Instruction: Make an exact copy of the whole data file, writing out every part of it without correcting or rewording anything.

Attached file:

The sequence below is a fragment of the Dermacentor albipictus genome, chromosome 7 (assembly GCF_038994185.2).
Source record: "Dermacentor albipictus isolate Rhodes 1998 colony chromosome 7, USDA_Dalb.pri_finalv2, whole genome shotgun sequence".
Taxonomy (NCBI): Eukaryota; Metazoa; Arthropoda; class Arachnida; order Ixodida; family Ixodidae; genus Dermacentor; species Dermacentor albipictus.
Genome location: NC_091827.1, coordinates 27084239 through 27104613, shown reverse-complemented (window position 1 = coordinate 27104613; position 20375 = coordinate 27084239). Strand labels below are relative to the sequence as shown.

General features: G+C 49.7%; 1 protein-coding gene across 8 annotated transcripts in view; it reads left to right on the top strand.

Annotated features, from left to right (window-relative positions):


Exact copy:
The sequence below is a fragment of the Dermacentor albipictus genome, chromosome 7 (assembly GCF_038994185.2).
Source record: "Dermacentor albipictus isolate Rhodes 1998 colony chromosome 7, USDA_Dalb.pri_finalv2, whole genome shotgun sequence".
Taxonomy (NCBI): Eukaryota; Metazoa; Arthropoda; class Arachnida; order Ixodida; family Ixodidae; genus Dermacentor; species Dermacentor albipictus.
Genome location: NC_091827.1, coordinates 27084239 through 27104613, shown reverse-complemented (window position 1 = coordinate 27104613; position 20375 = coordinate 27084239). Strand labels below are relative to the sequence as shown.

General features: G+C 49.7%; 1 protein-coding gene across 8 annotated transcripts in view; it reads left to right on the top strand.

Annotated features, from left to right (window-relative positions):